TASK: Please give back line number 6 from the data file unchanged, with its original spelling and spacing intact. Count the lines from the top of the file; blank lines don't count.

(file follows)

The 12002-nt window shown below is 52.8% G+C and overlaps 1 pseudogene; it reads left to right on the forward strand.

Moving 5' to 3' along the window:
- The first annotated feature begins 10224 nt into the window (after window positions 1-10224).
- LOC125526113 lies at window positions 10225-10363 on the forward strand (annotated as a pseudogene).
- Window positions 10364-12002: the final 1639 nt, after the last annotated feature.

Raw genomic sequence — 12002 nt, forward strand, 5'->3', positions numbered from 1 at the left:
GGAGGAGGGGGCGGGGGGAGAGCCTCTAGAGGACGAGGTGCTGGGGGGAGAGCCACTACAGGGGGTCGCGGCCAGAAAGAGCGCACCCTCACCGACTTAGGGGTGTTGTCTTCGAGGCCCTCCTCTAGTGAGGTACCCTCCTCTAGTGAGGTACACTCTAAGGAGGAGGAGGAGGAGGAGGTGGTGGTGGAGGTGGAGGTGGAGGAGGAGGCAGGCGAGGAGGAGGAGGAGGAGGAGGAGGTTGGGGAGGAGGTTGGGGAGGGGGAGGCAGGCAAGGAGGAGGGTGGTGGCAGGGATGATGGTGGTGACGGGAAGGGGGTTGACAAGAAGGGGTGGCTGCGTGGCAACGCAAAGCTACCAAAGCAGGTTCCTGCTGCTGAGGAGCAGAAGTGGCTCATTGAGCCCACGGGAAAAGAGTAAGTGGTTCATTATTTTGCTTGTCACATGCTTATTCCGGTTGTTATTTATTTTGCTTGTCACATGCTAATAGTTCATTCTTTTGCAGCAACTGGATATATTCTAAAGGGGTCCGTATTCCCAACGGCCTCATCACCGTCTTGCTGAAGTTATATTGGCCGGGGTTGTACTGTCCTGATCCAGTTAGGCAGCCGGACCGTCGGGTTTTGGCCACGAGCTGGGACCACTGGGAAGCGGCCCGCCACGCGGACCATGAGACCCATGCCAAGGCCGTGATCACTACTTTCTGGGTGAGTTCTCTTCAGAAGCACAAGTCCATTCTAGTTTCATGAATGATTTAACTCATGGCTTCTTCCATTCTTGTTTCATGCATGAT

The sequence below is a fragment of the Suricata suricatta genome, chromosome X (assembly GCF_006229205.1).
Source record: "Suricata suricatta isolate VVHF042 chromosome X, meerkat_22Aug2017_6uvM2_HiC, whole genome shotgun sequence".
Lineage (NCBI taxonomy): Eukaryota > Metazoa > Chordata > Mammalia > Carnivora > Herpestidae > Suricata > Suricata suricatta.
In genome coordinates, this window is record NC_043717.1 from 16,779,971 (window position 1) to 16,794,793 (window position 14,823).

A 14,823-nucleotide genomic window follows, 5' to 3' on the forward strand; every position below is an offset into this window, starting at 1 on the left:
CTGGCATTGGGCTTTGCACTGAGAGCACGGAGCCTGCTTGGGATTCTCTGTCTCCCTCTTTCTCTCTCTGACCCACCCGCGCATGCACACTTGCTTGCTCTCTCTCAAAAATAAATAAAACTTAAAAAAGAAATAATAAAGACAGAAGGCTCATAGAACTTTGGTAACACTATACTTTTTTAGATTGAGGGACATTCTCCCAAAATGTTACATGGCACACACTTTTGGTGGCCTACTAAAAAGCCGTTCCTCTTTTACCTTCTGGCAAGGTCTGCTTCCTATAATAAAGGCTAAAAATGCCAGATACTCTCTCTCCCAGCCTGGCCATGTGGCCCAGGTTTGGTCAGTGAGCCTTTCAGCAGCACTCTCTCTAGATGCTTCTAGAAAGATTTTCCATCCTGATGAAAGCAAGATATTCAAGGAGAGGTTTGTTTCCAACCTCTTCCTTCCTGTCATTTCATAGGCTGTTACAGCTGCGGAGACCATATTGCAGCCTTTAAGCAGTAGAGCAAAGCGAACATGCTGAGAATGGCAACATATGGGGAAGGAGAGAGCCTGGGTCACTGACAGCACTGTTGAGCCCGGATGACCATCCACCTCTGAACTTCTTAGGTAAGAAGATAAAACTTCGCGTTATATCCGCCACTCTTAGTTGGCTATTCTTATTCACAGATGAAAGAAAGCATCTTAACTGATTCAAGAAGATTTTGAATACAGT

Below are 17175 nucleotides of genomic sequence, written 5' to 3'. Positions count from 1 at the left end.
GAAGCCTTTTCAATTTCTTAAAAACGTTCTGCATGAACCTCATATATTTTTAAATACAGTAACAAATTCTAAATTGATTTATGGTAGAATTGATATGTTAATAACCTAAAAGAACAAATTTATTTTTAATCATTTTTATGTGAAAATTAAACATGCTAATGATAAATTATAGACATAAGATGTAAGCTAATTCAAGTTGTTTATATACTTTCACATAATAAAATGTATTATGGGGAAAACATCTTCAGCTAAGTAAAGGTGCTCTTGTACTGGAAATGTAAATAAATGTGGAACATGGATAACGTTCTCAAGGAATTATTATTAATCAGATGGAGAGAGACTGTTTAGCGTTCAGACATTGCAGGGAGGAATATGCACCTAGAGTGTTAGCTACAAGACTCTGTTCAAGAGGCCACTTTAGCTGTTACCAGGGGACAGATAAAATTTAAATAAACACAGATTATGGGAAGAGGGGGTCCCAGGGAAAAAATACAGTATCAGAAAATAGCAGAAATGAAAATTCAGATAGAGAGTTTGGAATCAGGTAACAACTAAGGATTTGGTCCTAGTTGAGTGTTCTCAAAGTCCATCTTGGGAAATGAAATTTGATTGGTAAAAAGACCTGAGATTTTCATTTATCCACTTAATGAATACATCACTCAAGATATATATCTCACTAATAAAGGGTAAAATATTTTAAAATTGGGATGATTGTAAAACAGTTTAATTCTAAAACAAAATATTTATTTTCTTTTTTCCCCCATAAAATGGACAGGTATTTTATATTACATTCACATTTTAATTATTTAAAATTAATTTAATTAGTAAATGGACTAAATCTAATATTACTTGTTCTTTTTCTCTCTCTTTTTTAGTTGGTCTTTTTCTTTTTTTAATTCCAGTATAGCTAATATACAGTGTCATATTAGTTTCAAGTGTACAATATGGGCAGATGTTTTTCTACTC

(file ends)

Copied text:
Raw genomic sequence — 12002 nt, forward strand, 5'->3', positions numbered from 1 at the left: